Abstract – Investigating the Public/Private Distinction

By now, the phrase, “right to privacy,” has become common legal currency, often invoked to prohibit intervention or encroachment (governmental or otherwise) on various human activities deemed private. The terms “public” and “private” have many connotations, and therefore, discussion of the public/private distinction often gets confused. For the purpose of my project, then, my discussion of the “private” will concern the connotation common to the Anglo-American legal tradition–the “descriptive-normative” connotation.  The descriptive-normative connotation of “private” can be understood as a conditional: if something is descriptively private (according to our beliefs, morality, laws, tradition, etc.), then that thing (i.e. a body part, action, or association) acquires a normative entitlement to non-interference and/or protection from interference by the government and/or other people (Gavison). However, there is much disagreement among legal scholars about what it is that makes something private. Some scholars, such as Matt Zwolinski, even argue that it is no longer possible to distinguish between public and private. While others, such as Catharine Mckinnon, argue that the public/private distinction ought not to exist.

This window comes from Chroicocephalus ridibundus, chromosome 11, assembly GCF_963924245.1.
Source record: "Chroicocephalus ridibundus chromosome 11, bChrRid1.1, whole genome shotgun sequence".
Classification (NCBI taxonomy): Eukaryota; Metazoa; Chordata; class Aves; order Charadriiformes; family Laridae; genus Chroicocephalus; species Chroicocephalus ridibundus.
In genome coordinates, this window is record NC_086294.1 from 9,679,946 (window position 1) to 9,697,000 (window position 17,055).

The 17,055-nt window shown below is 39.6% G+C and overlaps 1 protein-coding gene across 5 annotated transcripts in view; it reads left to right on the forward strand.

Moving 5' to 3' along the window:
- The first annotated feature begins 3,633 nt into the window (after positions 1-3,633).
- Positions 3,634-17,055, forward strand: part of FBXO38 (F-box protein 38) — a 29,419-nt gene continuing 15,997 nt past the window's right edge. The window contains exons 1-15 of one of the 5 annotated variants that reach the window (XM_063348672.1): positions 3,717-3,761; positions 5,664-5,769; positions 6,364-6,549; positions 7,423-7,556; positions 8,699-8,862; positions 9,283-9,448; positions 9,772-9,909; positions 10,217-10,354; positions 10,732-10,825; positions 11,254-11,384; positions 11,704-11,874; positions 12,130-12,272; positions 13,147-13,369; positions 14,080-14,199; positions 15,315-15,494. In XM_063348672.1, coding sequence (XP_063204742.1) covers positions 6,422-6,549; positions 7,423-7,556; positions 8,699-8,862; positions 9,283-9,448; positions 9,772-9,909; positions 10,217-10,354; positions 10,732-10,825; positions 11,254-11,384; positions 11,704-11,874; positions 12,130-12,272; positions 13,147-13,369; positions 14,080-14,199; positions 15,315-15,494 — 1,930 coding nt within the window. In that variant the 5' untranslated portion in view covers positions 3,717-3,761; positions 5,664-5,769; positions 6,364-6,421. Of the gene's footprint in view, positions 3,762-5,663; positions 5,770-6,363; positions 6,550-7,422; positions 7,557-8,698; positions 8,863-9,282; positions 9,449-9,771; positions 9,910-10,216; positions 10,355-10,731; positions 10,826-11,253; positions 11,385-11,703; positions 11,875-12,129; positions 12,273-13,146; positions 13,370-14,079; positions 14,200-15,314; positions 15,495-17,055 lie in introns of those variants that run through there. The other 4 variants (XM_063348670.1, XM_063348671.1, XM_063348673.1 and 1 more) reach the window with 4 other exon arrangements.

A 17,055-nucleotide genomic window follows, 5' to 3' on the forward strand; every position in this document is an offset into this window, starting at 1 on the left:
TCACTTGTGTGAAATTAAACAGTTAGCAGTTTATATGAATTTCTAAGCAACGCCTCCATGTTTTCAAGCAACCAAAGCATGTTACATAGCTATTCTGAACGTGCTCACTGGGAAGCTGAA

This summer, I plan to write an academic paper which answers two interrelated questions: 1) How can/ do written laws, judicial decision makers, and legal theorists in the Anglo-American legal tradition distinguish what is private from what is public in the United States? 2) How should written laws and judicial decision makers distinguish what is private from what is public in the United States? To answer these questions, I will research court rationales wherein the “right to privacy” is invoked, legal scholarship concerning these court cases, and the works of various scholars who write on the topic of privacy.